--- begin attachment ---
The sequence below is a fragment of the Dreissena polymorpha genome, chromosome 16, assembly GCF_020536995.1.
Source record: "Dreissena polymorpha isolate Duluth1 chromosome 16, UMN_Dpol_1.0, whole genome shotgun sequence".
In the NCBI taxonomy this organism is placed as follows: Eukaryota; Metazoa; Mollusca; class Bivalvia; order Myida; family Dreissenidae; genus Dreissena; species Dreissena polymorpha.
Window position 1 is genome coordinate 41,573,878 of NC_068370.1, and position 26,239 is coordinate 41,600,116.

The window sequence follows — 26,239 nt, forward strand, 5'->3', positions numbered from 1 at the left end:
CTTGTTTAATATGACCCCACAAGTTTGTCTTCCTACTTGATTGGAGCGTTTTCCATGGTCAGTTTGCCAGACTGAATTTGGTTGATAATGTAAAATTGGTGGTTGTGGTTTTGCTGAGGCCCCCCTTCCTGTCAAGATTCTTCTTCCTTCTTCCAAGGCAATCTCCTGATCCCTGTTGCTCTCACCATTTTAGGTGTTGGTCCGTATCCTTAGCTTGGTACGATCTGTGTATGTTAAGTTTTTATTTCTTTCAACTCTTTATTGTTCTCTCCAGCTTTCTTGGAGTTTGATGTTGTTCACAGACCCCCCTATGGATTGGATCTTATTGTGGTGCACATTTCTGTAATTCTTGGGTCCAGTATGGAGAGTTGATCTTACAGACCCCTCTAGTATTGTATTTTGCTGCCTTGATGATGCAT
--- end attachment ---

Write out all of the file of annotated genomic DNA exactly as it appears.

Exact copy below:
The sequence below is a fragment of the Dreissena polymorpha genome, chromosome 16, assembly GCF_020536995.1.
Source record: "Dreissena polymorpha isolate Duluth1 chromosome 16, UMN_Dpol_1.0, whole genome shotgun sequence".
In the NCBI taxonomy this organism is placed as follows: Eukaryota; Metazoa; Mollusca; class Bivalvia; order Myida; family Dreissenidae; genus Dreissena; species Dreissena polymorpha.
Window position 1 is genome coordinate 41,573,878 of NC_068370.1, and position 26,239 is coordinate 41,600,116.

The window sequence follows — 26,239 nt, forward strand, 5'->3', positions numbered from 1 at the left end:
CTTGTTTAATATGACCCCACAAGTTTGTCTTCCTACTTGATTGGAGCGTTTTCCATGGTCAGTTTGCCAGACTGAATTTGGTTGATAATGTAAAATTGGTGGTTGTGGTTTTGCTGAGGCCCCCCTTCCTGTCAAGATTCTTCTTCCTTCTTCCAAGGCAATCTCCTGATCCCTGTTGCTCTCACCATTTTAGGTGTTGGTCCGTATCCTTAGCTTGGTACGATCTGTGTATGTTAAGTTTTTATTTCTTTCAACTCTTTATTGTTCTCTCCAGCTTTCTTGGAGTTTGATGTTGTTCACAGACCCCCCTATGGATTGGATCTTATTGTGGTGCACATTTCTGTAATTCTTGGGTCCAGTATGGAGAGTTGATCTTACAGACCCCTCTAGTATTGTATTTTGCTGCCTTGATGATGCAT